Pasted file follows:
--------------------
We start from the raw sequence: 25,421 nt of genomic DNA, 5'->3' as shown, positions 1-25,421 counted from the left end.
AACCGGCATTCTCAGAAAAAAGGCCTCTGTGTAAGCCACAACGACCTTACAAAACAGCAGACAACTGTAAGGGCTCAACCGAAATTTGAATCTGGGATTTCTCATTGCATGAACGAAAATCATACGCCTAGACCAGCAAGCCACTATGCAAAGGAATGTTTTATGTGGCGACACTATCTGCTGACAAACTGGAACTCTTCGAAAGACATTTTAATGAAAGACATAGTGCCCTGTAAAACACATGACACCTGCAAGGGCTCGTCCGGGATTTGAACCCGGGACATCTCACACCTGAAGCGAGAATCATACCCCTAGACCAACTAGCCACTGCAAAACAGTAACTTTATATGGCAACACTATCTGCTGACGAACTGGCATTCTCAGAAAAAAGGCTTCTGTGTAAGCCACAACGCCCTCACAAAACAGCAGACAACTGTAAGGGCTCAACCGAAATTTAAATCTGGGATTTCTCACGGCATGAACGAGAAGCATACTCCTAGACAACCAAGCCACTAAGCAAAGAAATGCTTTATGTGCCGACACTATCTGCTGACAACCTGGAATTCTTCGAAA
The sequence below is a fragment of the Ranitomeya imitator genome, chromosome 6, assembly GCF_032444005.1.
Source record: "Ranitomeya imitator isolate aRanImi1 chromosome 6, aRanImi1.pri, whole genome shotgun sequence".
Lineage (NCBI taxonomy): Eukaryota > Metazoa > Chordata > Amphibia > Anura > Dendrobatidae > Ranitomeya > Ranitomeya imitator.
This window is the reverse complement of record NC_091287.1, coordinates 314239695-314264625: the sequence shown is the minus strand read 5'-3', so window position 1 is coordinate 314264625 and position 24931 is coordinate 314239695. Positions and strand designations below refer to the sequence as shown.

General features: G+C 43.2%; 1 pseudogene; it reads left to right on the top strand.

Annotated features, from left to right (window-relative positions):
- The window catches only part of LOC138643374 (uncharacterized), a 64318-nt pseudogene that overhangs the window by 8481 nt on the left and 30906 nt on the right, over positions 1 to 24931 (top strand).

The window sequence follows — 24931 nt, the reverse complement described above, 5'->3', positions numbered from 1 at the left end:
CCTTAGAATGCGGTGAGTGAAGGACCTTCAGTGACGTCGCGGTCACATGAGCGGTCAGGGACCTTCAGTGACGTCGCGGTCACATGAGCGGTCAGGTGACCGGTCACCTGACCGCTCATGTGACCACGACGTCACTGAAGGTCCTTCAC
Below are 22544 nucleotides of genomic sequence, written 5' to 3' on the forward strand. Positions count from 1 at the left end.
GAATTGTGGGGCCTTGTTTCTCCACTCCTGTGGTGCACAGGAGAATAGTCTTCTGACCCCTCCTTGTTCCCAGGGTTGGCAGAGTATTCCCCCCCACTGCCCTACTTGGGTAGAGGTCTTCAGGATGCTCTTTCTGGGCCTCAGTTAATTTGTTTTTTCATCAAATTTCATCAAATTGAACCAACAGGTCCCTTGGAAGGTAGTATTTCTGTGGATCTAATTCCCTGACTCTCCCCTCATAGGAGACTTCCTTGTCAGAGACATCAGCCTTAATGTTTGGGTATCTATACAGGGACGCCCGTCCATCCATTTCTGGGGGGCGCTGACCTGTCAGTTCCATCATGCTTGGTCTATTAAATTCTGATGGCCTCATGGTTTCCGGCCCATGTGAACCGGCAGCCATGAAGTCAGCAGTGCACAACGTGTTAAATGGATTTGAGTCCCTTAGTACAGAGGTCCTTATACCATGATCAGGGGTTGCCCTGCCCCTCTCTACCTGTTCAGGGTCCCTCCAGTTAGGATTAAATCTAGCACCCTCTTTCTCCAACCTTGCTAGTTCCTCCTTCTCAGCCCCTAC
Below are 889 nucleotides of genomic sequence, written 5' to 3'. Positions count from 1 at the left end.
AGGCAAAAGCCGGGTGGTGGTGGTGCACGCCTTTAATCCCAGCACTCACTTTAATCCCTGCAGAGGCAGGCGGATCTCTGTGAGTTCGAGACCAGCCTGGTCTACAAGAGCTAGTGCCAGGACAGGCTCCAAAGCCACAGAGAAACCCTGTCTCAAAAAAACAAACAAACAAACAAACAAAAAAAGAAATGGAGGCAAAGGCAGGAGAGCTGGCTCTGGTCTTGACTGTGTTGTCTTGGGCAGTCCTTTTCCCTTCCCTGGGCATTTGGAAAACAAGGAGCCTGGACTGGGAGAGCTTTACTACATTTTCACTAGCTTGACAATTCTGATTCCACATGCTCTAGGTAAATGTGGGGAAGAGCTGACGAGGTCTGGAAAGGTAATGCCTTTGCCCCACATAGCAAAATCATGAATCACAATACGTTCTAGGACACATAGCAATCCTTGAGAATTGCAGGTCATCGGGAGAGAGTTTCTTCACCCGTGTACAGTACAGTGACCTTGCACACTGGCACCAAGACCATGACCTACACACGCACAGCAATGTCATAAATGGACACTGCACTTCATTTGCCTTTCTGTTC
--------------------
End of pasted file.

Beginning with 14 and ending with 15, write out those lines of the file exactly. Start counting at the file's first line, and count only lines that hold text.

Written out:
Below are 889 nucleotides of genomic sequence, written 5' to 3'. Positions count from 1 at the left end.
AGGCAAAAGCCGGGTGGTGGTGGTGCACGCCTTTAATCCCAGCACTCACTTTAATCCCTGCAGAGGCAGGCGGATCTCTGTGAGTTCGAGACCAGCCTGGTCTACAAGAGCTAGTGCCAGGACAGGCTCCAAAGCCACAGAGAAACCCTGTCTCAAAAAAACAAACAAACAAACAAACAAAAAAAGAAATGGAGGCAAAGGCAGGAGAGCTGGCTCTGGTCTTGACTGTGTTGTCTTGGGCAGTCCTTTTCCCTTCCCTGGGCATTTGGAAAACAAGGAGCCTGGACTGGGAGAGCTTTACTACATTTTCACTAGCTTGACAATTCTGATTCCACATGCTCTAGGTAAATGTGGGGAAGAGCTGACGAGGTCTGGAAAGGTAATGCCTTTGCCCCACATAGCAAAATCATGAATCACAATACGTTCTAGGACACATAGCAATCCTTGAGAATTGCAGGTCATCGGGAGAGAGTTTCTTCACCCGTGTACAGTACAGTGACCTTGCACACTGGCACCAAGACCATGACCTACACACGCACAGCAATGTCATAAATGGACACTGCACTTCATTTGCCTTTCTGTTC